There are signs of new thinking that may lead to more effective action. Green groups are applying pressure on superannuation funds to take greater account of risk when considering long-term investments in fossil fuel industries and controversial projects like the planned LNG gas hub at James Price Point. At the grassroots level, Schneiders says The Wilderness Society is looking at new approaches, accepting that, in the day-to-day combat with governments and industry organisations, the environment movement may have lost touch with mainstream Australia. “We need to make sure we are not just having a fight with the elites: we need to bring the broader movement with us.”
In an era where mass environmental protests have faded, he points out that neither side in the climate change debate has been able to generate the kind of groundswell of public opinion that sees people taking to the streets. “The 24-hour political cycle makes it incredibly difficult for most people to conceive how they can make a difference. There is massive concern but also a massive sense of disempowerment.” He claims success with recent attempts to engage his members through suggestions about how best to approach politicians, write letters to the editor and conduct fund raisers.
The Australian Youth Climate Coalition is harnessing its 80,000 signed-up supporters to go beyond the media. “We are really focused on going back to the grass roots and face-to-face engagement with people,” says national director Ellen Sandell. It recently organised an online vote on renewable energy and a “solar walk” in support of a solar thermal station at Port Augusta.
David Ritter was a lawyer specialising in commercial and then native title work before spending five years working for Greenpeace in London. When he returned to Australia in August to become head of Greenpeace Australia Pacific, he was struck by the contrast in attitudes to the environment. For example, David Cameron chose the Greenpeace building to launch Conservative policy on a cleaner, less carbon-dependent energy future. It probably would not be the venue of first choice for an Abbott announcement.
Ritter worked in London with other major environment and community groups on a campaign to protect the North Sea. “The North Sea is hardly the same as the Great Barrier Reef but then I come back to find the conversation, at least at the surface level, is about how much of the Barrier Reef would it be alright for us to destroy in order to expand coal mining and coal ports in Queensland,” he says.
Ritter talks of bringing Greenpeace in from the cold and, like Schneiders, reaching out to a broader community. “I don’t see the environment as an issue that is separate from the economy or from society,” he says. “We have to talk about what people consider their ways of life being at risk.”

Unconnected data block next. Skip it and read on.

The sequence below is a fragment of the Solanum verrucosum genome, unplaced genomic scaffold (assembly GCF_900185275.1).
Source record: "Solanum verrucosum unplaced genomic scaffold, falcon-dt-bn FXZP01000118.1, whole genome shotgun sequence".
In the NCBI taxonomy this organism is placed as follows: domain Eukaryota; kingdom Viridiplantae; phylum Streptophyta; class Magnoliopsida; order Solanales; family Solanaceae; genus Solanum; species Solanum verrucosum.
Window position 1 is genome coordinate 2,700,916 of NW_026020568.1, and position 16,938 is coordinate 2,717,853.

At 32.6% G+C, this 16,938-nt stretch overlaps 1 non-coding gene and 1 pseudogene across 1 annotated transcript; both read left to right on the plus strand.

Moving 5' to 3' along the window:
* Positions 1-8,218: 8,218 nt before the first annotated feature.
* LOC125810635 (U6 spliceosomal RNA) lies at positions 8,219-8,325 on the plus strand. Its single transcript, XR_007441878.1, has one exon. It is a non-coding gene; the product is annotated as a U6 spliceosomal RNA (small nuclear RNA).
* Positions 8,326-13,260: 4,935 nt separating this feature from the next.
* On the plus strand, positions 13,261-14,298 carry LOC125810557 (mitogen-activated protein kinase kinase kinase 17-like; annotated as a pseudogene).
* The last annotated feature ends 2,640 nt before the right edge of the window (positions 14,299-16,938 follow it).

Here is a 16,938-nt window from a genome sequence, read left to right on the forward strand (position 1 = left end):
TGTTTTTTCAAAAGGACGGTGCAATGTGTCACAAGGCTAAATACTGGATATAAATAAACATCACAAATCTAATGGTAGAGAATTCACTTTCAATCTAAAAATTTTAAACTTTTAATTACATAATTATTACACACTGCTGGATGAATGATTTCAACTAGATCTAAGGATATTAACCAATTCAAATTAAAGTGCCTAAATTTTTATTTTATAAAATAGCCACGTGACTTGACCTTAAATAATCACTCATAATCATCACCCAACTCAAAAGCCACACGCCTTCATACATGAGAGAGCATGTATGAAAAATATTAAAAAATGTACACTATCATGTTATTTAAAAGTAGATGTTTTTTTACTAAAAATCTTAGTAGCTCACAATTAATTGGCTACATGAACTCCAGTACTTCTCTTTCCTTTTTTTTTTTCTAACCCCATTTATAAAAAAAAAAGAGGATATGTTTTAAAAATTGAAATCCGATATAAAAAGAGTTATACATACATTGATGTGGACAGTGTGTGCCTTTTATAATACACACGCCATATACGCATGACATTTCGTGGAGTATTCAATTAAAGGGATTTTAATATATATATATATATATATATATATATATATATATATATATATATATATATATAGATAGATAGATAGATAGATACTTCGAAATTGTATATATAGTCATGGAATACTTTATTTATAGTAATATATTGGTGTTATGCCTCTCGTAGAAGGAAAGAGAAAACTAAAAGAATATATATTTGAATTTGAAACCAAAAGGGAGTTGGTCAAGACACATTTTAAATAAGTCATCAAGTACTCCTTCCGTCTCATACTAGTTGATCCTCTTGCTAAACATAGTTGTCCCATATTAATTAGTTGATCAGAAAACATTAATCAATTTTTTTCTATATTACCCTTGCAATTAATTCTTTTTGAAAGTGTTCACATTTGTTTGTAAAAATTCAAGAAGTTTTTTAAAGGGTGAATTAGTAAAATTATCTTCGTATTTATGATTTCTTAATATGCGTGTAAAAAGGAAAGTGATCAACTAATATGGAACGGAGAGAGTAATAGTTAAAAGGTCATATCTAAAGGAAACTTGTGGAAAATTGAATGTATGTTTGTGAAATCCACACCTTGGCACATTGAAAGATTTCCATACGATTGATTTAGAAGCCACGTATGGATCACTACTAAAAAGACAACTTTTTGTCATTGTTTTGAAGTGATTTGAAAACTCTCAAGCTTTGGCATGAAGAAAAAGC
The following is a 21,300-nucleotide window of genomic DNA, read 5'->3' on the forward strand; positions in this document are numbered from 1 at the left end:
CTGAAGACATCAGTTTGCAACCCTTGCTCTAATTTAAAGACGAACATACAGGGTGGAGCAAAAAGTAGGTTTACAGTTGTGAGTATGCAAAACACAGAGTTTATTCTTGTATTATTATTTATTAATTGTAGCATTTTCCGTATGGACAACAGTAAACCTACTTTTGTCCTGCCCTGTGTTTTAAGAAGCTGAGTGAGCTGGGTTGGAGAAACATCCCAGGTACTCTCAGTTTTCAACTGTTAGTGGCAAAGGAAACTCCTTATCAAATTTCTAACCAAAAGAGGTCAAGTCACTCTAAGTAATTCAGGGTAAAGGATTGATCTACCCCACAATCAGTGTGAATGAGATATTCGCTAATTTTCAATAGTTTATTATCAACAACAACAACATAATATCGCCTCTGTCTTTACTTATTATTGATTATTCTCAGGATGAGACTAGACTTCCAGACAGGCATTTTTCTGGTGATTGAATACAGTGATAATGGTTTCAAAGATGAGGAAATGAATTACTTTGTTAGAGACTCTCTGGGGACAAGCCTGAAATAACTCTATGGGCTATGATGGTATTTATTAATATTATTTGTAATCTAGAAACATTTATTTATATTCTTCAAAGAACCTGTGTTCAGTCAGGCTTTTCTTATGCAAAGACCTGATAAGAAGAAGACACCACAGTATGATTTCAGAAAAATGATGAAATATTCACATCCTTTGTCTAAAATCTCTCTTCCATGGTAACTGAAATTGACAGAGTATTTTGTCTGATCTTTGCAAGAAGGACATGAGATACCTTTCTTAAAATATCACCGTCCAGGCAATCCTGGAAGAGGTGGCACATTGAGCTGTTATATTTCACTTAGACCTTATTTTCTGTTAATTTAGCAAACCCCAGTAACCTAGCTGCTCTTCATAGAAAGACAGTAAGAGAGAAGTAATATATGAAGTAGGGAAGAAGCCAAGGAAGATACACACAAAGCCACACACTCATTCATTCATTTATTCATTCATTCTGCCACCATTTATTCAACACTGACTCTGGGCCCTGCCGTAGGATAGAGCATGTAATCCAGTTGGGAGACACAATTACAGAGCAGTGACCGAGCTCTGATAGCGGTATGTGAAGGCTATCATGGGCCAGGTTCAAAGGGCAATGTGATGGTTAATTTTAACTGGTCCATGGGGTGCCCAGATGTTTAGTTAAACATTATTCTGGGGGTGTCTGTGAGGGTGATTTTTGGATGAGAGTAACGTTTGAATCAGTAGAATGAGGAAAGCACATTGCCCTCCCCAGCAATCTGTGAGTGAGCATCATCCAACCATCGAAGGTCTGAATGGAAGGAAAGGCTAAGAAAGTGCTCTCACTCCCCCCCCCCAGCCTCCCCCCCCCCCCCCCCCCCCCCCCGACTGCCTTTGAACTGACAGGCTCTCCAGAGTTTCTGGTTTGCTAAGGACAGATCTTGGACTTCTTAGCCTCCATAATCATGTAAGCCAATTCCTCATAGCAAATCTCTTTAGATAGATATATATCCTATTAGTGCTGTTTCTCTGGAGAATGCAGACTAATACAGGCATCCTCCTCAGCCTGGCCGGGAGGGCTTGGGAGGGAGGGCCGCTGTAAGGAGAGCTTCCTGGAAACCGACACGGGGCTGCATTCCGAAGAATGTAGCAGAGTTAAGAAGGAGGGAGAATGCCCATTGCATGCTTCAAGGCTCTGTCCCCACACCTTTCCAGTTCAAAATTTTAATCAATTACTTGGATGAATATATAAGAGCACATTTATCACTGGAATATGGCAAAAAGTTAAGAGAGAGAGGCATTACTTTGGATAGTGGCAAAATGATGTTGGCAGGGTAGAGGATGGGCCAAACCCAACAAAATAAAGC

He cites as an example the concern of Australian anglers about the destruction of local fishing stocks by a super-trawler.
“I think we give the environment the best chance when we start from a position that stems from everyday experience, rather than a more top-down approach. Unless you are linking to the way people think and feel about their day-to-day lives and the things that capture people’s imagination, it very quickly becomes an arid policy debate that loses people.”
Ritter says Greenpeace will continue with the direct action policy for which it is best known “where we think it will be effective… If you look at the great social changes that have happened, whether it is women’s suffrage, ending slavery, equal rights or the decolonisation movement, they happen because people are prepared to engage in non-violent direct action.”
But he also is looking to instigate a more pragmatic approach.
In the UK, he worked closely with retail giants Sainsbury’s, Selfridges and Marks and Spencer to change their buying practices. “The entire king tuna industry in the UK converted to more sustainable options within the space of about six months,” he says. “Corporations are legislatively mandated to maximise profits for their shareholders. But a big retail chain like Sainsbury’s have worked out that they can take products out of their supply chain that come from recently deforested land, that have destructive impacts on the ocean and that improve their carbon footprint and that they can improve their bottom line and achieve an amazing improvement in their brand reputation.”
Which leaves the question raised by The Australia Institute’s Richard Deniss early in this article: shouldn’t the environment movement be doing more to combine its resources to tackle a few big priorities, like increasing public support for action on climate change? Ritter says Denniss’ comparison between well-defined economic sectors like business or organised labour and a movement as broad and diverse as that covering the environment is “a bit illusory… But I don’t think anyone could argue with the central proposition that it would be good if we could work together more effectively.”